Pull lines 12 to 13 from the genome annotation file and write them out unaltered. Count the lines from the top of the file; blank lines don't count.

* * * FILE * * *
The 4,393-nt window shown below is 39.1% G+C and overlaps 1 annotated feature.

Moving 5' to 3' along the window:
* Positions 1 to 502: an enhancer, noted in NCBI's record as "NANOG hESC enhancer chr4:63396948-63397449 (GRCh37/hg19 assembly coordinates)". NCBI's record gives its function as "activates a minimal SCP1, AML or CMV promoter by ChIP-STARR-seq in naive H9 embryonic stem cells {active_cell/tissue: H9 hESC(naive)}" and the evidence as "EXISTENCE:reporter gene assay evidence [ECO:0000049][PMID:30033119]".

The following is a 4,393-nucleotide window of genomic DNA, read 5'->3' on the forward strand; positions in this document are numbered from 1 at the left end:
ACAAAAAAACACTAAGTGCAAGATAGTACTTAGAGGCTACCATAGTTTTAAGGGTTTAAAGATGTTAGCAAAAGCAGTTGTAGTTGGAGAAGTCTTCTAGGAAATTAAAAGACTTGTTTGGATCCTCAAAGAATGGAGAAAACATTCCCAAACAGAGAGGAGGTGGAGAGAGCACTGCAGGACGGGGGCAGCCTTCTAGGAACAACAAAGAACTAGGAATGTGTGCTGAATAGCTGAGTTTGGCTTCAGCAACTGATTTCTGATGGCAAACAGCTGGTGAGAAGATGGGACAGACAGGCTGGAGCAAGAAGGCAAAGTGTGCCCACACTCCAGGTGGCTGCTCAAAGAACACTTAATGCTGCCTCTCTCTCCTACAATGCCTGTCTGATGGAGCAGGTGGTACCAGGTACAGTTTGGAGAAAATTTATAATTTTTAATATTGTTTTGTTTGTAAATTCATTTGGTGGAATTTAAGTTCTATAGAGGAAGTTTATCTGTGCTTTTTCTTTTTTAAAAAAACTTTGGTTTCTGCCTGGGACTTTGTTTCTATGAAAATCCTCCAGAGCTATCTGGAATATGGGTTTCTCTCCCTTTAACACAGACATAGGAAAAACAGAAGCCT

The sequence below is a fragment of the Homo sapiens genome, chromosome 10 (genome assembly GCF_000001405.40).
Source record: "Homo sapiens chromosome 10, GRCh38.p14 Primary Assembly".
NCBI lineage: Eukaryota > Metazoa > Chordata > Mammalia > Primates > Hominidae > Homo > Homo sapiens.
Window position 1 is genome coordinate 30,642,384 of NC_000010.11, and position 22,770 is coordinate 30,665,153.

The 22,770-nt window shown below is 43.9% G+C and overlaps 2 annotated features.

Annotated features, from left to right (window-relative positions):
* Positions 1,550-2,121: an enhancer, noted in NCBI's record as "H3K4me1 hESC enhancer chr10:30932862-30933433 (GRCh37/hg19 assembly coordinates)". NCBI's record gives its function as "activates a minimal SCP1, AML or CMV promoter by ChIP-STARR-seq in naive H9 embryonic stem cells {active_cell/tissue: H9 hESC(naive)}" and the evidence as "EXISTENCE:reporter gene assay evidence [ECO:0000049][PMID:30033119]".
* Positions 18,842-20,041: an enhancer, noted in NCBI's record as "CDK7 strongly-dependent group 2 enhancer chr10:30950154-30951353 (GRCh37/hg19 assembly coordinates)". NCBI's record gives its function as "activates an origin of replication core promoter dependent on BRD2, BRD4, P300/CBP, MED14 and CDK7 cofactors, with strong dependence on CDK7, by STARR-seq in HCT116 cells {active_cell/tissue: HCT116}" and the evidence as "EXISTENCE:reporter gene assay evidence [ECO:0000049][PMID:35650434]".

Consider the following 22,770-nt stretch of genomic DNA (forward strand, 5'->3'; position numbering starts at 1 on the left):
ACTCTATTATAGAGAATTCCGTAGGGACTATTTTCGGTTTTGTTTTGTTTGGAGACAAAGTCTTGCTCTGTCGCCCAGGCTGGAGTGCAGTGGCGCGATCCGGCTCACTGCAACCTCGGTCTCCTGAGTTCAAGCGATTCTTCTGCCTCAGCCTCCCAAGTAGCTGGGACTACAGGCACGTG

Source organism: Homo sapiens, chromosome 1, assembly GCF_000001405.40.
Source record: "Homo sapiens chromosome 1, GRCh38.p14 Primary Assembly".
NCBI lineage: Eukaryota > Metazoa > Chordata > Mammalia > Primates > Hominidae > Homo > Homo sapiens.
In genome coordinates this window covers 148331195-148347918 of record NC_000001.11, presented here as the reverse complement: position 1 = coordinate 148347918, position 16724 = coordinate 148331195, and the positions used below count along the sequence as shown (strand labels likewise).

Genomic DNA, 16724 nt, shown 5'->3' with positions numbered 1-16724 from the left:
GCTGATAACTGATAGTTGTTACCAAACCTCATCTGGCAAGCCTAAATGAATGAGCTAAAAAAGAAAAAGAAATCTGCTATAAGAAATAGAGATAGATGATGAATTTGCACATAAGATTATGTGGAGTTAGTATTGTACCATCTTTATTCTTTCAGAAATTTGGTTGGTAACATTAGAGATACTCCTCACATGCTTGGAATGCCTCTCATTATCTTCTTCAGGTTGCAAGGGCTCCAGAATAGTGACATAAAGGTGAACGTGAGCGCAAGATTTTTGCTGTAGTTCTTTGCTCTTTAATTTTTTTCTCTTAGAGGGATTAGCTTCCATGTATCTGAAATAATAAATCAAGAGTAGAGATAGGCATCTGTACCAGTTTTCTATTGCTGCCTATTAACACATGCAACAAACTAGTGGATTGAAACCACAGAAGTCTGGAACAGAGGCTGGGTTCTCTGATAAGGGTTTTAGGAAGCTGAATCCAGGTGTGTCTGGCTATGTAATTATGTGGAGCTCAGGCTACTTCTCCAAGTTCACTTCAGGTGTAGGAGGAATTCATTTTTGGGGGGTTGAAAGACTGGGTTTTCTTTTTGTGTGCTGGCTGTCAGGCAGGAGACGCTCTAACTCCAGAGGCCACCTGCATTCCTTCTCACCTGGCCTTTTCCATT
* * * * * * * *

* Positions 1,550-2,121: an enhancer, noted in NCBI's record as "H3K4me1 hESC enhancer chr10:30932862-30933433 (GRCh37/hg19 assembly coordinates)". NCBI's record gives its function as "activates a minimal SCP1, AML or CMV promoter by ChIP-STARR-seq in naive H9 embryonic stem cells {active_cell/tissue: H9 hESC(naive)}" and the evidence as "EXISTENCE:reporter gene assay evidence [ECO:0000049][PMID:30033119]".
* Positions 18,842-20,041: an enhancer, noted in NCBI's record as "CDK7 strongly-dependent group 2 enhancer chr10:30950154-30951353 (GRCh37/hg19 assembly coordinates)". NCBI's record gives its function as "activates an origin of replication core promoter dependent on BRD2, BRD4, P300/CBP, MED14 and CDK7 cofactors, with strong dependence on CDK7, by STARR-seq in HCT116 cells {active_cell/tissue: HCT116}" and the evidence as "EXISTENCE:reporter gene assay evidence [ECO:0000049][PMID:35650434]".